The graph shows the estimated effect of hunting during the last four decades in Spain. A marked decline in Great Bustard numbers probably occurred due to high hunting pressure immediately before the hunting ban in 1980 when, according to reports from the hunter E. Trigo de Yarto, official hunting bags reached over 2000 birds annually. We suggest that the hunting prohibition has allowed a recovery of many populations, some of which are even slightly increasing today. However, these increases are compensated by declines at other areas. Thus we believe that the overall population has remained more or less stable at around 30000 birds over the last two decades.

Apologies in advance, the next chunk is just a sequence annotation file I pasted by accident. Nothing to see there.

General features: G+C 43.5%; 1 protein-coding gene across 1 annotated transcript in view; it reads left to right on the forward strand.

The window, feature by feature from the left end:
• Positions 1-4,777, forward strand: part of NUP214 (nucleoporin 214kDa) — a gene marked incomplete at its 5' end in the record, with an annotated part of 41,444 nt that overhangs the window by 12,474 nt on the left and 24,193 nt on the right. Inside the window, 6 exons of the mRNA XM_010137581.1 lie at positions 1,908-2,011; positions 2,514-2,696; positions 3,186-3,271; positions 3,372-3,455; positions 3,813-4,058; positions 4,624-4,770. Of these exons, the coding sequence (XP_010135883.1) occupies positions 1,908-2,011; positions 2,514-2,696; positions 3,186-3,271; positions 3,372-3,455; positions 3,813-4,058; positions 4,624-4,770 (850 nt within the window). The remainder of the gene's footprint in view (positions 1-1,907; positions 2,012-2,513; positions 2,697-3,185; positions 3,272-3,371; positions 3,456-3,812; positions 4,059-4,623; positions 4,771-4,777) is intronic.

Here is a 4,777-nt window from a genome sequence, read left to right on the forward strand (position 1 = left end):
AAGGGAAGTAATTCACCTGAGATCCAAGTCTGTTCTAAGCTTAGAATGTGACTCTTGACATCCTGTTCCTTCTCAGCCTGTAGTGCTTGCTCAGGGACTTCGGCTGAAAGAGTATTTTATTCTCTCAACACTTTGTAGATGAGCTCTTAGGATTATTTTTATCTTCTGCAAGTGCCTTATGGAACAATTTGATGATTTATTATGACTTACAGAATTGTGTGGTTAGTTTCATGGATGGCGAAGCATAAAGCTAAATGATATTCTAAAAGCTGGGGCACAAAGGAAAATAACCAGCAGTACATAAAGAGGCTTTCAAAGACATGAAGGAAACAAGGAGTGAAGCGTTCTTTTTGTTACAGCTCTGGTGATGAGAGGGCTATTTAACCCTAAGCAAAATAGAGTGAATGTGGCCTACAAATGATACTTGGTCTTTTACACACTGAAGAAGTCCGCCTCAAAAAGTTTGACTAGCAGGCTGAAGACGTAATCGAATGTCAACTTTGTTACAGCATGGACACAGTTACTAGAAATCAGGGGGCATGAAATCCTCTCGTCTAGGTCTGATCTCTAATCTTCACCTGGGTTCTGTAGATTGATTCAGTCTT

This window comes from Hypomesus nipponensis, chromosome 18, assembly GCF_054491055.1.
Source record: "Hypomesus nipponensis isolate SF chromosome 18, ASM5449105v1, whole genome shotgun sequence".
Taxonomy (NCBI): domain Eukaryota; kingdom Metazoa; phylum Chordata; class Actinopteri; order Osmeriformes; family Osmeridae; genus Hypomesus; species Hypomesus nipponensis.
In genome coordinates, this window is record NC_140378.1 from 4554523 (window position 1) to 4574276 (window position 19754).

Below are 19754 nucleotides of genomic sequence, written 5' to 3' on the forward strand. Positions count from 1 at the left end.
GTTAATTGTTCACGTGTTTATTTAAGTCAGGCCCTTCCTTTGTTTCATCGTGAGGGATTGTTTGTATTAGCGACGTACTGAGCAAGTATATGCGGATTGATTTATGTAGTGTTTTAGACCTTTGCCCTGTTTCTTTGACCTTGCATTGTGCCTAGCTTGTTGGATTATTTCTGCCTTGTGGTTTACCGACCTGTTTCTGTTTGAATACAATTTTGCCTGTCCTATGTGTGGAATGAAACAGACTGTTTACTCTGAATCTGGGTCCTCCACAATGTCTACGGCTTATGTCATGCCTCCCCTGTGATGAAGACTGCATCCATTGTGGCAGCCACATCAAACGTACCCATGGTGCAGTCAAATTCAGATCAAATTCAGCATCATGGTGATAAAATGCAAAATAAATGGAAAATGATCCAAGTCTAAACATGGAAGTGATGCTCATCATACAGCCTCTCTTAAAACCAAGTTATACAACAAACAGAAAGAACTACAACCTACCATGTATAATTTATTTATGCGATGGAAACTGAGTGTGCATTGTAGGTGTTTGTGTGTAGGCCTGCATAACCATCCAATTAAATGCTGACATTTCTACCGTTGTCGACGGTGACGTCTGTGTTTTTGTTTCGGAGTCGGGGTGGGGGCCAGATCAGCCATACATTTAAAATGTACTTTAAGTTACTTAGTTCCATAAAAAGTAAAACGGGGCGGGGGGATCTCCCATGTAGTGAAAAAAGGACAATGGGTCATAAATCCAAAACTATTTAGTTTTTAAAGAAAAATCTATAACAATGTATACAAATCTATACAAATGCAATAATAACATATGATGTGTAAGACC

Most central European populations have suffered dramatic decreases during the 20th century due to hunting and agricultural intensification. In many countries the species went extinct, whereas in others the small groups that survive are seriously endangered. In Russia, Turkey and China Great Bustard numbers are still relatively high, although their conservation status is much less secure than in Iberia. In Morocco, the only African country where the species is present, it is severely endangered by hunting and other human pressures. Recently, populations are recovering in some countries (Germany, Austria, Hungary) due to the implementation of conservation and management measures.